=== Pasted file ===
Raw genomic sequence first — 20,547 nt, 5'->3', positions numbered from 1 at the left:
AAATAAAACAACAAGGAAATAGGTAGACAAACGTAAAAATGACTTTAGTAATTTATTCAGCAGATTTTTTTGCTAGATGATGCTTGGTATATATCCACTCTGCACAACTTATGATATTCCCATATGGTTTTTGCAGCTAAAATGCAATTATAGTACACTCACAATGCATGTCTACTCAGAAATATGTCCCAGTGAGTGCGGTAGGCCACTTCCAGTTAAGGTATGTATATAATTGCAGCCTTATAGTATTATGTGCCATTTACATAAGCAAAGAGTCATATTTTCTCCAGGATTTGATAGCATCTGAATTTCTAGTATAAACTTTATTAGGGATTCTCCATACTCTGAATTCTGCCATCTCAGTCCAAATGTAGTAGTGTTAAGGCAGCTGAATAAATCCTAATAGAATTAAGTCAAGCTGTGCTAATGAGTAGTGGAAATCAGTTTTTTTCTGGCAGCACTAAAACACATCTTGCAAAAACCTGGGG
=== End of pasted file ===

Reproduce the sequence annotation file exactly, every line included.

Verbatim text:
Raw genomic sequence first — 20,547 nt, 5'->3', positions numbered from 1 at the left:
AAATAAAACAACAAGGAAATAGGTAGACAAACGTAAAAATGACTTTAGTAATTTATTCAGCAGATTTTTTTGCTAGATGATGCTTGGTATATATCCACTCTGCACAACTTATGATATTCCCATATGGTTTTTGCAGCTAAAATGCAATTATAGTACACTCACAATGCATGTCTACTCAGAAATATGTCCCAGTGAGTGCGGTAGGCCACTTCCAGTTAAGGTATGTATATAATTGCAGCCTTATAGTATTATGTGCCATTTACATAAGCAAAGAGTCATATTTTCTCCAGGATTTGATAGCATCTGAATTTCTAGTATAAACTTTATTAGGGATTCTCCATACTCTGAATTCTGCCATCTCAGTCCAAATGTAGTAGTGTTAAGGCAGCTGAATAAATCCTAATAGAATTAAGTCAAGCTGTGCTAATGAGTAGTGGAAATCAGTTTTTTTCTGGCAGCACTAAAACACATCTTGCAAAAACCTGGGG